This article began at a Treasures and Trash barn in upstate New York, where I noticed a tourist poking at an old butter churn. "Say, this thing isn't worth lugging out to the car," he grumbled to his wife. "Why don't they make good copies of tools like they do with antiques? I'd pay for something really attractive."
The tourist's comments set me to thinking as I drove home. "Many early Americana farm and home implements, known to antique collectors as 'primitives', are masterpieces of design as well as colorful period pieces," I mused. "Although such articles are often reproduced commercially for mass sale, good handmade copies are much less common. But I don't believe it would be that hard to turn out a limited number of yesteryear's tools by hand. Why, I'll bet I could do it myself!"
And that's how our family comes to be making such decorative items as six–inch–tall salt and pepper sets, miniature rakes, and ox yokes of all sizes (some of which bring up to S100). Interest in Americana is running high as the Bicentennial approaches, and it seems that my idea was well timed. Perhaps some of the procedures we follow may help other craftsmen to profit from this revived appreciation for our nation's past.
My first step toward the founding of my new business was a trip to the Farmers' Museum in Cooperstown, New York, where I studied the old-time artifacts on the walls and in the display groups (and shot a roll and a half of film). I then called at the bookstore for a copy of Frontier Living by Edwin Tunis, and a list of outstanding craftsmen in upper New York State.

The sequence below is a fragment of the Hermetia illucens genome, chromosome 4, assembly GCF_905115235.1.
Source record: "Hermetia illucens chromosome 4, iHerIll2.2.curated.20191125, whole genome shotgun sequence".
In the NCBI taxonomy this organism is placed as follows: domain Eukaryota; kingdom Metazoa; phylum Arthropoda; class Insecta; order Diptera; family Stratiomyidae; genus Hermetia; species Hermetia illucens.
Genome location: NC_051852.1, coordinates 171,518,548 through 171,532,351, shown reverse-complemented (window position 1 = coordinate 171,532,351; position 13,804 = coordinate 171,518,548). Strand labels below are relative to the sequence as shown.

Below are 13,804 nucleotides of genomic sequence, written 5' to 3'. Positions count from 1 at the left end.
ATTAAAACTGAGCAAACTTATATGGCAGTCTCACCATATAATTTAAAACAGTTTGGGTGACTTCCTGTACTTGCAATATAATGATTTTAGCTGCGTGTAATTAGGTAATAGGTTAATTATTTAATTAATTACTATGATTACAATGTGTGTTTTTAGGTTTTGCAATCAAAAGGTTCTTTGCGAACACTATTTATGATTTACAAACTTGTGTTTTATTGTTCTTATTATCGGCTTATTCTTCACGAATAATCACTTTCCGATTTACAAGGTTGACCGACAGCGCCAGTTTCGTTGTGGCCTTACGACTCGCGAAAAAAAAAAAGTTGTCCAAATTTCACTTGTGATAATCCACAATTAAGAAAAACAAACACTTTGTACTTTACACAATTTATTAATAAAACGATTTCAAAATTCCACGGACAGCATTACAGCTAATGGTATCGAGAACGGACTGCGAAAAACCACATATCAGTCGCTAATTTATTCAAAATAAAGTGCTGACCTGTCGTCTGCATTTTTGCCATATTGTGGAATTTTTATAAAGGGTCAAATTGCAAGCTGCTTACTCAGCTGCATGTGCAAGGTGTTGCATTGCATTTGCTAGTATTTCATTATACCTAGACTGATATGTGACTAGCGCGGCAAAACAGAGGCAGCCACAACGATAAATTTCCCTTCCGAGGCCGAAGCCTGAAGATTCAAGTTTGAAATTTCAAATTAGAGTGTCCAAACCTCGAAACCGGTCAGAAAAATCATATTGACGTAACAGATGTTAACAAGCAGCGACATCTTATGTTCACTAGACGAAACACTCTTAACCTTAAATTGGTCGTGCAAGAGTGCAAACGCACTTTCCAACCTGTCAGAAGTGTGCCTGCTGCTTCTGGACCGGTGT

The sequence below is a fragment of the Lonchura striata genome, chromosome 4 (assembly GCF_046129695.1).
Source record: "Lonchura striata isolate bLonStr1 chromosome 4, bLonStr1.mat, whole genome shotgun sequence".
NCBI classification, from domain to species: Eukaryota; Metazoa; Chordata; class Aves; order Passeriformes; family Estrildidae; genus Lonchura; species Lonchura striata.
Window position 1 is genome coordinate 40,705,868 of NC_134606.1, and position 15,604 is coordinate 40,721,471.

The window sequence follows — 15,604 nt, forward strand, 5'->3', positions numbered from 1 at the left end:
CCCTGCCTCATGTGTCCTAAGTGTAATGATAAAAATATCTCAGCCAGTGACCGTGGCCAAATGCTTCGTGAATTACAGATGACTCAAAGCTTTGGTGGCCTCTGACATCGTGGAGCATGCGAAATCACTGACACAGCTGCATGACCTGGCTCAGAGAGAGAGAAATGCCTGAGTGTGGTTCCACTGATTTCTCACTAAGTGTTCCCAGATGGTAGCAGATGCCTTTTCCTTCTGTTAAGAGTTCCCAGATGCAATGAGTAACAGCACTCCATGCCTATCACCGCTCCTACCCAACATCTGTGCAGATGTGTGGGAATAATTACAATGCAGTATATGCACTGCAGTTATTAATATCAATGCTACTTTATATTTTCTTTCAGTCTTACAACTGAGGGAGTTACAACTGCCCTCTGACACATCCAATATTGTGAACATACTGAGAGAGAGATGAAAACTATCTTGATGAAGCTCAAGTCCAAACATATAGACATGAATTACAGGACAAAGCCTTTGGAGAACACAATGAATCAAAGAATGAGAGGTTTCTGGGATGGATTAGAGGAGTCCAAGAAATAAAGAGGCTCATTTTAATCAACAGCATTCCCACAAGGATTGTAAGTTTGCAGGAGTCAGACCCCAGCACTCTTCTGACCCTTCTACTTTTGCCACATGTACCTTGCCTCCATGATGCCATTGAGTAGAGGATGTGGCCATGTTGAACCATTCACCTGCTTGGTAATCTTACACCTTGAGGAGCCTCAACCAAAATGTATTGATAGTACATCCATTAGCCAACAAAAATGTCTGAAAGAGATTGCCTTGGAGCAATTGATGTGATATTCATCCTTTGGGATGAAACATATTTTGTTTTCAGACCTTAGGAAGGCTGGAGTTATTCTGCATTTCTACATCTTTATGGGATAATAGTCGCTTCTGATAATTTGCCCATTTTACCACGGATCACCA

I'd also suggest an investment in some further useful references:
 A facsimile copy of an early Sears or Montgomery Ward catalog, we use the 1895 Ward and the 1925 Sears.
 How to Start and Organize a Small Business by Ralph Metcalf.
 How to Make Money with Your Crafts by Leta W. Clarke.
Next came materials. Since I'd decided to make my reproductions entirely from old wood, I began to collect solid chunks of the material salvaged from old bedsteads and tables picked up at rummage sales. Sheds that were being torn down provided a good source of boards and small timbers.
The use of such materials does present some problems which made my new trade more difficult to learn. I'd already ruined two yoke blocks, for instance, before a friend taught me to bore the necessary holes before I started to dress the piece. He also showed me how to sand inside corners and get at interior curves. "When wood ages, the grain changes," my instructor explained. "But the old stock is best for your purposes."
Both beginners and expert craftsmen will find the answers to many such technical problems in The Complete Woodworking Handbook by Adams and Stieri. (The Handbook, unfortunately, is out of print but may be available from your local library. — MOTHER.) This work covers all aspects of the subject; project planning, types of wood, gluing, the use of power tools, etc. and is illustrated with over 500 pictures and diagrams.
Finishes are, of course, especially important in the creation of handsome, authentic-looking reproductions. This topic is covered thoroughly in Chapters 15 and 16 of The Complete Woodworking Handbook but if you come across an unusual problem (the best treatment for old, gray basswood, for instance), you may want to consult the du Pont people (du Pont de Nemours & Co., Inc., Wilmington, Delaware). This firm not only advised me but was kind enough to send samples of wood, finished to my requirements, with detailed directions on how the work had been done.